My email address is ichapela [at] In case of server breakdown, please use ihchapela [at] responses may be delayed for some hours.

I will foreseeably be in my "office" 24 hours a day (except for short unavoidable breaks) from Thursday to Monday midnight, circumstances allowing. Three chairs will accommodate myself and two others in this transparent office. Bring your own portable chair if you need to. I hope to be able to offer tea and biscuits, but that is not a promise. These last days have been on the hot side, but with any luck the natural "breathing cycle" of the Bay Area will bring fog relief for at least some of the mornings between Thursday and Monday. At meal times, I will have space for company, although the seating may be less than royal, and the menus are still being planned.

Despite President Bush's emphatic demands this week, the House has yet to pass the BioShield legislation, and there may be further delays in the Senate. Nevertheless, I am making efforts to comply with the current spirit on our campus and across the nation by surrounding my office with protective, gray, duct tape, for added security. Visitors from Toronto and elsewhere in the world, please note that I will also have protective face masks and rubber gloves at hand.

After midnight on Monday, I will be travelling to the Gen-ecology laboratory in Norway until 22 July. I will be underway for a week, subsequently available via my alternate email account: ihchapela [at]
by background
Food fight

Caught in the maize at Berkeley

By Ayala Ochert

It all began with a single cob of corn. Picked in a remote part of Oaxaca, Mexico, this seemingly innocent vegetable made its way into a lab in Berkeley. From there, it sparked a food fight on a global scale. Accusations were hurled back and forth of "bad science," "McCarthyism," and "conflicts of interest," creating a mess of science, politics, ethics, international trade, and global ecology.

That contentious cob of corn, a local Mexican varietal, was brought to Berkeley by graduate student David Quist. When Quist analyzed the kernels in his lab, to his surprise he found traces of DNA from genetically engineered corn, the planting of which has been banned in Mexico since 1998. This indicated that transgenic corn was growing illegally in Mexico, and that it was crossing with the local corn varieties.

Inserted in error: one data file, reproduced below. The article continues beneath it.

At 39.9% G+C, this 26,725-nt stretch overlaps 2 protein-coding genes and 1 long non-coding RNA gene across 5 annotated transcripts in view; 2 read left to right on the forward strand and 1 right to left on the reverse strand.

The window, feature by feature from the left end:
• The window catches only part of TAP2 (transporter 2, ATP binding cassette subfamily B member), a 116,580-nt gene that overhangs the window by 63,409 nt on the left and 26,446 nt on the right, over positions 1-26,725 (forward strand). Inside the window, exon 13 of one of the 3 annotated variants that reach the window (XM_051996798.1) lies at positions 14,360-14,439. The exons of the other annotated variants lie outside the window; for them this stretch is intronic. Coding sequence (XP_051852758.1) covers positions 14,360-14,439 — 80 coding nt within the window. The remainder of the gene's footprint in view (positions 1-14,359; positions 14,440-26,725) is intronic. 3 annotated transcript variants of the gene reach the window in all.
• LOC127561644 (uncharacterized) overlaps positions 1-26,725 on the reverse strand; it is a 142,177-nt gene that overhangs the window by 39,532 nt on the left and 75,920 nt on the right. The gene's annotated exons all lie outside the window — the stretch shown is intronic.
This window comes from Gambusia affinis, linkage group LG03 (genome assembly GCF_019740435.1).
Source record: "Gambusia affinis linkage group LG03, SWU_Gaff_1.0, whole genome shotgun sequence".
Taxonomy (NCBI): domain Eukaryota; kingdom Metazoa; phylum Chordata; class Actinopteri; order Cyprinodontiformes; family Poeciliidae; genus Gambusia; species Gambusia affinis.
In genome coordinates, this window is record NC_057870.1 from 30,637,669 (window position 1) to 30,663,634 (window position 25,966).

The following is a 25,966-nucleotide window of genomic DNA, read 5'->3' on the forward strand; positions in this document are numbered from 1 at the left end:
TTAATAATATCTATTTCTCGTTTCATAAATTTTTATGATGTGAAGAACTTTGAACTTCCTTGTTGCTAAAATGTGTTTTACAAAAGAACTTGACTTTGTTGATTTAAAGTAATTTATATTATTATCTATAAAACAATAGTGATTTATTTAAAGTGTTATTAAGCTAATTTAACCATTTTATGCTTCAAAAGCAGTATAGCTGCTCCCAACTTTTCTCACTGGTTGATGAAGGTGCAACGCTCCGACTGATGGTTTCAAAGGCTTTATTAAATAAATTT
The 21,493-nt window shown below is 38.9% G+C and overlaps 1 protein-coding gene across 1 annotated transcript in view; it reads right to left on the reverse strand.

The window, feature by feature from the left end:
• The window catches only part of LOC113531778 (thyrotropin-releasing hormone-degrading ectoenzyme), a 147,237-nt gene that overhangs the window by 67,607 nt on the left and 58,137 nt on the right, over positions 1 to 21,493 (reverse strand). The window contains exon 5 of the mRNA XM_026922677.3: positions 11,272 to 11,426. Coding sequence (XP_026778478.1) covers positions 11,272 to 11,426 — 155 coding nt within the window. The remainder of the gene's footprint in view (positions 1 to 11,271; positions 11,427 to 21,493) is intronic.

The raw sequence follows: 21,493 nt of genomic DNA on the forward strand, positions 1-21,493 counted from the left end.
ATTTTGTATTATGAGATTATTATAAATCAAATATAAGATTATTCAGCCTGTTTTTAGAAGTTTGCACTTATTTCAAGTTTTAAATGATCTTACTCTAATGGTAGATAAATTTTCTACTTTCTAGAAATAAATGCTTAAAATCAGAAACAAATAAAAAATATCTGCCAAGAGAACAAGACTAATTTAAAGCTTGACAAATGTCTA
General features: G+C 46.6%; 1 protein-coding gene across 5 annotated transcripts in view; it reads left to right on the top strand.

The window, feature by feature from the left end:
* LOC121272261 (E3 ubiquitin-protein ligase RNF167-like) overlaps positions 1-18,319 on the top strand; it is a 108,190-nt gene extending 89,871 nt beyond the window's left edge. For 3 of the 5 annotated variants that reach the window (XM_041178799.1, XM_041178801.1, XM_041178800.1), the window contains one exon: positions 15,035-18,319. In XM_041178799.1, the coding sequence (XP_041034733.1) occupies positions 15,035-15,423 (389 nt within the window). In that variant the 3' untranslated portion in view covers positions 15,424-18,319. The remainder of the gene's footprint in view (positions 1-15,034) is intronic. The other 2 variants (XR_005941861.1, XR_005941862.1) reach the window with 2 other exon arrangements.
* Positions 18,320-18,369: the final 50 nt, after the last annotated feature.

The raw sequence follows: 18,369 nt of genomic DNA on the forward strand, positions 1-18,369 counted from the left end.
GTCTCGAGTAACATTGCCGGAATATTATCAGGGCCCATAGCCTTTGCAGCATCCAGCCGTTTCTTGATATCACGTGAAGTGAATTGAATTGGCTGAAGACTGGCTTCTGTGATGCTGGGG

Quist and his adviser, assistant professor Ignacio Chapela, spent the next several months confirming this result, and in November of last year published a paper in the peer-reviewed science journal Nature. Their findings were important and troubling, says Chapela, because these transgenes might eventually infiltrate every native variety in Mexico, thus reducing the genetic diversity of maize. Corn originated in Mexico, which remains the center of genetic diversity of the crop; threats to local varieties would also threaten our future food security, says Chapela.

In their paper, Quist and Chapela also presented evidence that the transgenes themselves, once they move into local varieties, become unstable, splitting apart and scattering throughout the genome. If correct, this would mean that the effects of these renegade genes in the wild would be unpredictable and potentially hazardous.

Immediately following publication of the Nature article, environmental groups including Greenpeace called for an immediate ban on the import to Mexico of transgenic corn from the U.S., the presumed source of the "contamination." But, almost as quickly, some plant biologists began to take issue with the Quist and Chapela paper, saying that the science was wrong, despite the fact that Nature uses independent scientists to check for errors before publication. Critics called on the journal to retract the paper.

And so the "Mexican maize scandal," as Science magazine has called it, was born. Petitions were circulated, each side accusing the other of conflicts of interest. Environmental groups charged that there was a McCarthyist campaign led by the plant biotechnology industry to silence Quist and Chapela and their work. Scientists supportive of transgenic research dismissed the two Berkeley researchers as "activists" rather than scientists, and claimed that their research was driven by politics alone.

"They have nothing there, except preconceptions," charges Michael Freeling, a professor in the Department of Plant and Microbial Biology (PMB) who signed a petition calling for a retraction of the Nature paper. "It’s just politically motivated." Chapela counters: "Behind their superficial technical criticism lies a very deep and very strong political campaign."